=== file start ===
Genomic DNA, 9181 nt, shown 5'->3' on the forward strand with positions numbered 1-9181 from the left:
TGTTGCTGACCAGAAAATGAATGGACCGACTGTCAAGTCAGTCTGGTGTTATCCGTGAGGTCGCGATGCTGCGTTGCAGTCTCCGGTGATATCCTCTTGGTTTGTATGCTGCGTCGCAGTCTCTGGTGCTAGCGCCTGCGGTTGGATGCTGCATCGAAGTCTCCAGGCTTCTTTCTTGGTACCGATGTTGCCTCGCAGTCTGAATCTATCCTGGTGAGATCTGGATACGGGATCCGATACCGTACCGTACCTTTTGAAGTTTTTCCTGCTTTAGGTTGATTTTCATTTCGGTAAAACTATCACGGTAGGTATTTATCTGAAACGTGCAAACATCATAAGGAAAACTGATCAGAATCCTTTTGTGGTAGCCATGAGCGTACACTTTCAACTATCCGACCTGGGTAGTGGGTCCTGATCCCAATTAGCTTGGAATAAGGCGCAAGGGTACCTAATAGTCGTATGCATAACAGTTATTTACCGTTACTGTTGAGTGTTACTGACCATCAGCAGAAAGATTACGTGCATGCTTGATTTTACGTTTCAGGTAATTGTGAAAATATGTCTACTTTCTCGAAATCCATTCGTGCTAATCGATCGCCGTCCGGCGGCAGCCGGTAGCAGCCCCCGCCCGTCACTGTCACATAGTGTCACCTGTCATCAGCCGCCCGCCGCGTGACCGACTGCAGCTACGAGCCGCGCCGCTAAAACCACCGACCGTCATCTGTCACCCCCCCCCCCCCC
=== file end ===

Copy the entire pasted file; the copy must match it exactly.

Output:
Genomic DNA, 9181 nt, shown 5'->3' on the forward strand with positions numbered 1-9181 from the left:
TGTTGCTGACCAGAAAATGAATGGACCGACTGTCAAGTCAGTCTGGTGTTATCCGTGAGGTCGCGATGCTGCGTTGCAGTCTCCGGTGATATCCTCTTGGTTTGTATGCTGCGTCGCAGTCTCTGGTGCTAGCGCCTGCGGTTGGATGCTGCATCGAAGTCTCCAGGCTTCTTTCTTGGTACCGATGTTGCCTCGCAGTCTGAATCTATCCTGGTGAGATCTGGATACGGGATCCGATACCGTACCGTACCTTTTGAAGTTTTTCCTGCTTTAGGTTGATTTTCATTTCGGTAAAACTATCACGGTAGGTATTTATCTGAAACGTGCAAACATCATAAGGAAAACTGATCAGAATCCTTTTGTGGTAGCCATGAGCGTACACTTTCAACTATCCGACCTGGGTAGTGGGTCCTGATCCCAATTAGCTTGGAATAAGGCGCAAGGGTACCTAATAGTCGTATGCATAACAGTTATTTACCGTTACTGTTGAGTGTTACTGACCATCAGCAGAAAGATTACGTGCATGCTTGATTTTACGTTTCAGGTAATTGTGAAAATATGTCTACTTTCTCGAAATCCATTCGTGCTAATCGATCGCCGTCCGGCGGCAGCCGGTAGCAGCCCCCGCCCGTCACTGTCACATAGTGTCACCTGTCATCAGCCGCCCGCCGCGTGACCGACTGCAGCTACGAGCCGCGCCGCTAAAACCACCGACCGTCATCTGTCACCCCCCCCCCCCCC